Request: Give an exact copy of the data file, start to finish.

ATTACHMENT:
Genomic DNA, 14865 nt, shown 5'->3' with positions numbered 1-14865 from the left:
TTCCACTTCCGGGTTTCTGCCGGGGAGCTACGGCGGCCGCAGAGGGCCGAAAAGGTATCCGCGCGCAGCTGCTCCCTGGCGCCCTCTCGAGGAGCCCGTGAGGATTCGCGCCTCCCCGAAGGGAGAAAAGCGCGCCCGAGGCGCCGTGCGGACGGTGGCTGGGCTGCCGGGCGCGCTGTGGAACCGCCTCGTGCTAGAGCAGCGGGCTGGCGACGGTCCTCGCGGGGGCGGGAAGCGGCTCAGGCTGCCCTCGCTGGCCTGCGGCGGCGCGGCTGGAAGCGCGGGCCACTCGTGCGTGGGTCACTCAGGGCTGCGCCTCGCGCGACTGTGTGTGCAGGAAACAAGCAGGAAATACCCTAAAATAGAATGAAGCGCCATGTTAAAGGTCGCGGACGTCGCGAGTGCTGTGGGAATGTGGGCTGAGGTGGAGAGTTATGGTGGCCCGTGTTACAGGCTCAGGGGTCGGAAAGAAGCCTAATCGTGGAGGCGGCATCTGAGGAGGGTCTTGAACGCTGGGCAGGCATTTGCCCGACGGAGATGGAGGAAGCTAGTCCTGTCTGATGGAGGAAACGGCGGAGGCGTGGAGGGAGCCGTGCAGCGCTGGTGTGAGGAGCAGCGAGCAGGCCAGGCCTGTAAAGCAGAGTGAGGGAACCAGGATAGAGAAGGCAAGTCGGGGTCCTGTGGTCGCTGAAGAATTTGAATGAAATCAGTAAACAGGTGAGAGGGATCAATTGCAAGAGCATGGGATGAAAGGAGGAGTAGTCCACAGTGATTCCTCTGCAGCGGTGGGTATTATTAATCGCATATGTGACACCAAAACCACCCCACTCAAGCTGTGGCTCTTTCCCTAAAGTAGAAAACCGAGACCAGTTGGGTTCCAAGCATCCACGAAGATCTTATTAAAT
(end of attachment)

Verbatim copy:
Genomic DNA, 14865 nt, shown 5'->3' with positions numbered 1-14865 from the left:
TTCCACTTCCGGGTTTCTGCCGGGGAGCTACGGCGGCCGCAGAGGGCCGAAAAGGTATCCGCGCGCAGCTGCTCCCTGGCGCCCTCTCGAGGAGCCCGTGAGGATTCGCGCCTCCCCGAAGGGAGAAAAGCGCGCCCGAGGCGCCGTGCGGACGGTGGCTGGGCTGCCGGGCGCGCTGTGGAACCGCCTCGTGCTAGAGCAGCGGGCTGGCGACGGTCCTCGCGGGGGCGGGAAGCGGCTCAGGCTGCCCTCGCTGGCCTGCGGCGGCGCGGCTGGAAGCGCGGGCCACTCGTGCGTGGGTCACTCAGGGCTGCGCCTCGCGCGACTGTGTGTGCAGGAAACAAGCAGGAAATACCCTAAAATAGAATGAAGCGCCATGTTAAAGGTCGCGGACGTCGCGAGTGCTGTGGGAATGTGGGCTGAGGTGGAGAGTTATGGTGGCCCGTGTTACAGGCTCAGGGGTCGGAAAGAAGCCTAATCGTGGAGGCGGCATCTGAGGAGGGTCTTGAACGCTGGGCAGGCATTTGCCCGACGGAGATGGAGGAAGCTAGTCCTGTCTGATGGAGGAAACGGCGGAGGCGTGGAGGGAGCCGTGCAGCGCTGGTGTGAGGAGCAGCGAGCAGGCCAGGCCTGTAAAGCAGAGTGAGGGAACCAGGATAGAGAAGGCAAGTCGGGGTCCTGTGGTCGCTGAAGAATTTGAATGAAATCAGTAAACAGGTGAGAGGGATCAATTGCAAGAGCATGGGATGAAAGGAGGAGTAGTCCACAGTGATTCCTCTGCAGCGGTGGGTATTATTAATCGCATATGTGACACCAAAACCACCCCACTCAAGCTGTGGCTCTTTCCCTAAAGTAGAAAACCGAGACCAGTTGGGTTCCAAGCATCCACGAAGATCTTATTAAAT